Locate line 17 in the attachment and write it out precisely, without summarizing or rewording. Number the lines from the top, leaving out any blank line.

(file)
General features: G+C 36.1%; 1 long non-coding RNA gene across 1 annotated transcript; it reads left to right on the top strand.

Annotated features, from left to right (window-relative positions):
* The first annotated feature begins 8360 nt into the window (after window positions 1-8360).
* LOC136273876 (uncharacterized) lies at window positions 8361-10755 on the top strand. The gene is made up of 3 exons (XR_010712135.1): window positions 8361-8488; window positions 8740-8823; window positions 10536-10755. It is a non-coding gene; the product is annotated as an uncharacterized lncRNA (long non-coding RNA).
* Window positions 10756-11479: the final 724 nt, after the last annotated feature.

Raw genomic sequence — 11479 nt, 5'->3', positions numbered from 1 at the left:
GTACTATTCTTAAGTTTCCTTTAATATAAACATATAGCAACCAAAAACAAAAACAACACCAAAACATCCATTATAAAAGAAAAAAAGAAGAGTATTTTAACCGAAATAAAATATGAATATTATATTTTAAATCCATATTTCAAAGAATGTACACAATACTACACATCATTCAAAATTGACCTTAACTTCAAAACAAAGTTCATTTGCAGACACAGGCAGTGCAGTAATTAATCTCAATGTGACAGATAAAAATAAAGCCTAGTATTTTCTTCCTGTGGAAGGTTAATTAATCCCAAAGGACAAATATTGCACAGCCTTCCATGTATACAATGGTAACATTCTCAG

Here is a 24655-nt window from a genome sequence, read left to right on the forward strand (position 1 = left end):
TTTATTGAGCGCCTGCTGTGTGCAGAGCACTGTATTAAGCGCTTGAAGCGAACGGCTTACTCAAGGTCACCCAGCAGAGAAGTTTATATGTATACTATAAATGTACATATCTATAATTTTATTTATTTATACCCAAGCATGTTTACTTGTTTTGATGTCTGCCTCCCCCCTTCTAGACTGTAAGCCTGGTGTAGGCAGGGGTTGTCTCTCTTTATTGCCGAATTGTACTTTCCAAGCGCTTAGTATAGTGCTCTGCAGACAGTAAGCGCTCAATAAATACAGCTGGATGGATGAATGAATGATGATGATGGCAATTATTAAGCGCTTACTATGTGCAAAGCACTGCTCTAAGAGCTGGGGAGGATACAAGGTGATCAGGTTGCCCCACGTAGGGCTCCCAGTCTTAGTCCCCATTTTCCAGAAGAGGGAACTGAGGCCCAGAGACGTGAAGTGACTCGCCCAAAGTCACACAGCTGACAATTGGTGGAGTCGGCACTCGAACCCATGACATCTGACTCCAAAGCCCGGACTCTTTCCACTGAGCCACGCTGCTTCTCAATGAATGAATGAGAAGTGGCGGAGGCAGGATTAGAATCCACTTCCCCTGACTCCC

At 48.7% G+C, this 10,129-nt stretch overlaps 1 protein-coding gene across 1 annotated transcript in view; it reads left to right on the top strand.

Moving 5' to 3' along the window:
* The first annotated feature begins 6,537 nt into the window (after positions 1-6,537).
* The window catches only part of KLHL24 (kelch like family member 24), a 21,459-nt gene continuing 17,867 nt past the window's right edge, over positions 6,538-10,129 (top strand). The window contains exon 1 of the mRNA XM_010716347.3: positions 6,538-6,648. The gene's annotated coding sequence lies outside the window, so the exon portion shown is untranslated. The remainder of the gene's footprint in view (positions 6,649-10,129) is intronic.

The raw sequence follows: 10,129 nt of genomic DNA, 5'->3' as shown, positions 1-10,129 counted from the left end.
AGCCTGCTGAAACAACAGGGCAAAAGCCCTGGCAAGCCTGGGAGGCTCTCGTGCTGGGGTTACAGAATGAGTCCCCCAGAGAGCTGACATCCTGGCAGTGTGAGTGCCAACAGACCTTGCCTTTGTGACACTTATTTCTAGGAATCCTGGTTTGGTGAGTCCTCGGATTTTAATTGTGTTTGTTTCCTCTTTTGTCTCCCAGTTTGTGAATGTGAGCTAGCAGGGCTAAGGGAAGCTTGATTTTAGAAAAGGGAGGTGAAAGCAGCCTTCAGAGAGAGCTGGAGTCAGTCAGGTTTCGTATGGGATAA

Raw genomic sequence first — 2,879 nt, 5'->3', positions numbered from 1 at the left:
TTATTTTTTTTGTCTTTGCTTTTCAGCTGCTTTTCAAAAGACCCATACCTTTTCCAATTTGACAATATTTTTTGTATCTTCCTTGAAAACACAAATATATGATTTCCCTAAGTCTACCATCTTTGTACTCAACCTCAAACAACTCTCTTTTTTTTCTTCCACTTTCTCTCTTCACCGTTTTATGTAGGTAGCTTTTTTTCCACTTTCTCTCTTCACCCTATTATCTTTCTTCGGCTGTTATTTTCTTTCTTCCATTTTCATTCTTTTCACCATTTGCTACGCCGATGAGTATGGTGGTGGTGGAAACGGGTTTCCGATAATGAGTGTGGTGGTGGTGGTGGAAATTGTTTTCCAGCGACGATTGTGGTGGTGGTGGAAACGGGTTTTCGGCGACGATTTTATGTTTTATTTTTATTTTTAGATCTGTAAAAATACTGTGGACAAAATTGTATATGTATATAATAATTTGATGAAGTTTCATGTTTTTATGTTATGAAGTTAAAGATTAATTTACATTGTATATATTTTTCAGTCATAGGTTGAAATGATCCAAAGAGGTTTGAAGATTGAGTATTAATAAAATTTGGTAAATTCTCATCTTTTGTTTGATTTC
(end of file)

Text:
TTATTTTTTTTGTCTTTGCTTTTCAGCTGCTTTTCAAAAGACCCATACCTTTTCCAATTTGACAATATTTTTTGTATCTTCCTTGAAAACACAAATATATGATTTCCCTAAGTCTACCATCTTTGTACTCAACCTCAAACAACTCTCTTTTTTTTCTTCCACTTTCTCTCTTCACCGTTTTATGTAGGTAGCTTTTTTTCCACTTTCTCTCTTCACCCTATTATCTTTCTTCGGCTGTTATTTTCTTTCTTCCATTTTCATTCTTTTCACCATTTGCTACGCCGATGAGTATGGTGGTGGTGGAAACGGGTTTCCGATAATGAGTGTGGTGGTGGTGGTGGAAATTGTTTTCCAGCGACGATTGTGGTGGTGGTGGAAACGGGTTTTCGGCGACGATTTTATGTTTTATTTTTATTTTTAGATCTGTAAAAATACTGTGGACAAAATTGTATATGTATATAATAATTTGATGAAGTTTCATGTTTTTATGTTATGAAGTTAAAGATTAATTTACATTGTATATATTTTTCAGTCATAGGTTGAAATGATCCAAAGAGGTTTGAAGATTGAGTATTAATAAAATTTGGTAAATTCTCATCTTTTGTTTGATTTC